Kicking off in Baku, Azerbaijan is the second edition of The Nasimi Festival of Poetry Arts and Spirituality.
A multi-disciplinary festival that bears the name of the great 14th-century poet, Imadeddin Nasimi (1369-1417).
Mənəm Nəsimi, sənsən Nəsimi, zərrədir Nəsimi, günəşdir Nəsimi.
Mənəm Nəsimi, sənsən Nəsimi, zərrədir Nəsimi, günəşdir Nəsimi. Şairin yaradıcılığının qızıldan dəyərli misralarını səsli şəkildə sizə təqdim edirik. *** Nasimi is me, Nasimi is you, Nasimi is a particle, Nasimi is the sun. We present you invaluable verses of the poet’s creativity in audio form. #NasimiFestival #Nasimi #Festival #Art #Poetry #Spirituality
Publiée par Nasimi Festival sur Lundi 30 septembre 2019
The festival is a melting pot of events including poetry readings, traditional crafts, music and dance ensembles all united by a message of compassion.
German author Michael Hess also presented his new book hoping to introduce Nasimi to a modern audience:
“Precisely because we’re in an age where everything gets quicker and faster with all these gadgets and apps, but I imagine that some rappers or modern poetry slammers might be inspired by the way Nasimi is able to condense and beautify complex thought,” Hess explains.
Shamaxa – the birthplace of Nasimi
The city of Shamaxa or Shamakhi – also hosted several events including a presentation of a new sculptural work depicting the poet by Azerbaijani artist Rashad Alakbarov.
The ancient Shirvanshah’s Palace served as a backdrop for the contemporary Ensemble Horizonte from Germany.
“Our ensemble is often interested in combining traditional and modern music we often play old music Bach and Baroque music and medieval music in our concerts to demonstrate some lines of traditions through the centuries, says Jorg-Peter Mittman, the groups’ co-founder and artistic director.
Baku’s Old town
Meanwhile, Baku’s Old town was alive with traditional Azerbaijani music and performances by popular local artists.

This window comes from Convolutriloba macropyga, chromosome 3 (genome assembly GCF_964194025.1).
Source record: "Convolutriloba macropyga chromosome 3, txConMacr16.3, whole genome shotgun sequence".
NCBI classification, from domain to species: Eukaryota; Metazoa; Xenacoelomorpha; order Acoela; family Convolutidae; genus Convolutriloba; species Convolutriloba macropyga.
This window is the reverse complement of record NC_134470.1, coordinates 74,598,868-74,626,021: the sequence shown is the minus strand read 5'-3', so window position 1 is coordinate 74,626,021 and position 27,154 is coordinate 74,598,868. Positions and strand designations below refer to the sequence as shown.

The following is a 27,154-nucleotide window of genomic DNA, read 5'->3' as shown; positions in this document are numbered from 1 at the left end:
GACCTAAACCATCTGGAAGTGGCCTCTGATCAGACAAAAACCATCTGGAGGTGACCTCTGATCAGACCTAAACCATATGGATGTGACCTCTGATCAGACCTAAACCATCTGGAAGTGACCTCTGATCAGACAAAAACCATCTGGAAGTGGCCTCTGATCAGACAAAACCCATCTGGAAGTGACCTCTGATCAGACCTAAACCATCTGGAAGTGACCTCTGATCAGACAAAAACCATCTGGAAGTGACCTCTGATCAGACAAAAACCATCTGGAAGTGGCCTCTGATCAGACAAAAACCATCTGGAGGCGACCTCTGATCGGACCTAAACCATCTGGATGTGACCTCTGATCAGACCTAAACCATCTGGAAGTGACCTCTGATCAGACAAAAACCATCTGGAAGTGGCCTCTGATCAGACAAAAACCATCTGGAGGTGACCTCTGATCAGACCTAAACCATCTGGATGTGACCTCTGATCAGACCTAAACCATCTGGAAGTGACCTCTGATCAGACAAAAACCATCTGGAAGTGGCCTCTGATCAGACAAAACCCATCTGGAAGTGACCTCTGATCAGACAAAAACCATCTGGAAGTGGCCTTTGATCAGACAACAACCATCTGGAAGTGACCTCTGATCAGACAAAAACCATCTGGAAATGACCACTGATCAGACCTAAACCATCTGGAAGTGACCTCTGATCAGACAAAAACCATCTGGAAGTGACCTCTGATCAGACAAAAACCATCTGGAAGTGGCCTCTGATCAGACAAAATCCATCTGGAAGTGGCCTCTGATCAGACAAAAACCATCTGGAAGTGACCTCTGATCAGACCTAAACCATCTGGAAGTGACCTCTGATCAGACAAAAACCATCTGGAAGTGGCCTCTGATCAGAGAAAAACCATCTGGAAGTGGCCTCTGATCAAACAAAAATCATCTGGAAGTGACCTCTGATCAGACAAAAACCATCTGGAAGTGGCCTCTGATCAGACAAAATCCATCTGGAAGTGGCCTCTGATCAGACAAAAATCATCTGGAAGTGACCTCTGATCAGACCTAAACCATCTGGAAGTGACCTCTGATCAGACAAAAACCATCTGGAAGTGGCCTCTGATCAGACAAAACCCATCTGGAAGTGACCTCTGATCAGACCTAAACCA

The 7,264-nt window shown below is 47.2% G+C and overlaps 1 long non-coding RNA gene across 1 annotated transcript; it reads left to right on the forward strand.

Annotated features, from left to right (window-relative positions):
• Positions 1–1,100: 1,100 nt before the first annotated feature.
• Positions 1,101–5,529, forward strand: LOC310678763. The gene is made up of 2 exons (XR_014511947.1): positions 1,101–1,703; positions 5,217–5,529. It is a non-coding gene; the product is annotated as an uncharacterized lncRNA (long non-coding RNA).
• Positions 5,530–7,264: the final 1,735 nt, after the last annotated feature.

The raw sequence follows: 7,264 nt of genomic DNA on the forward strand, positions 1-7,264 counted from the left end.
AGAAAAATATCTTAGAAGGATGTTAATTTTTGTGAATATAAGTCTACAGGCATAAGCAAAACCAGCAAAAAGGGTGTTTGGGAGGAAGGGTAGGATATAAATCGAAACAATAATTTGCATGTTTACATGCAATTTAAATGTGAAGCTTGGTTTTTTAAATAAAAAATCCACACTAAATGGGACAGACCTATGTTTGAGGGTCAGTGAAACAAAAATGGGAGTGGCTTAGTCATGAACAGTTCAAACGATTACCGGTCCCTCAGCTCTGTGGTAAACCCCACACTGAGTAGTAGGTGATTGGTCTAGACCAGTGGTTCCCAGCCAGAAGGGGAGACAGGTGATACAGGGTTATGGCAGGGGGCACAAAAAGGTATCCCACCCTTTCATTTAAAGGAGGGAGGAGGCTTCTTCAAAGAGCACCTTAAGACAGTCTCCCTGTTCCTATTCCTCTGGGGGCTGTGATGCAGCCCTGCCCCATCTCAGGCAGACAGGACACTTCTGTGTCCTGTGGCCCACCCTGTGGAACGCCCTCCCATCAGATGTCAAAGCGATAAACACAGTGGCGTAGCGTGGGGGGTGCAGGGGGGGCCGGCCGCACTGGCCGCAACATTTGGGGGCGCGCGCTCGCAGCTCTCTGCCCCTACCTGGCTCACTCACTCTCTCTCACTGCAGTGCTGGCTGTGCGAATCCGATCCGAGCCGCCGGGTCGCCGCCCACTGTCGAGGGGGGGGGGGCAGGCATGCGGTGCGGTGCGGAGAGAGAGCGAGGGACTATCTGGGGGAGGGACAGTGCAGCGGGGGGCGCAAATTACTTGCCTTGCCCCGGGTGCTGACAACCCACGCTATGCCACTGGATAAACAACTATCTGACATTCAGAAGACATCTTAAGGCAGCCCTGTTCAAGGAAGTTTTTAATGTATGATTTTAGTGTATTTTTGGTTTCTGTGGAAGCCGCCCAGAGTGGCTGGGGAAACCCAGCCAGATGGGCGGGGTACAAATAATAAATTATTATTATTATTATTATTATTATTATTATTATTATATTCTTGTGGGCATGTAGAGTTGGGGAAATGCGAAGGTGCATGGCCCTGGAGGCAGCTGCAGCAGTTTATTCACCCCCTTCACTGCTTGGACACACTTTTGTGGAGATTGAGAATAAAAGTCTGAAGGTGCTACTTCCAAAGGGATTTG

At the Azerbaijan Drama Theatre, a very special performance by the inclusive Candoco Dance company.
“What we’re trying to do is find a way of framing and celebrating difference, not to say that everyone is the same, but to say that we are all different and then to work out how we work together,” says artistic co-director, Ben Wright.
The Tallinn Boys Choir from Estonia treated audiences to music from around the world: from Ave Maria to The Lion Sleeps Tonight, whilst the Azerbaijan Philharmonic hosted a music project called Sincere Dialogues by the renowned jazz musician Salman Gambarov.
“Knowing my love for various different duets the organizers said ‘Why not perform three duets at the festival?'” explains Gambarov.
“We are always with others, and we need to meet people who can bring the creative process to us. ….This can be music, but also poetry, and painting,” says musician Michel Godard.
“I always had a fascination with Azerbaijani culture, and Maestro Salman is an extremely sensitive and powerful musician,” adds musician Wen Shu.
“In the music you can feel so much love and light. And everybody wants light and love!”
“Love is the most important thing in music and you always want to transport this feeling and comfort people with sound, and words, and poetry, and maybe there Nasimi’s poetry and the music meets today,” says soprano, Margriet Buchberger.
The Nasimi Festival runs from the 28 September to 1 October 2019, in Baku.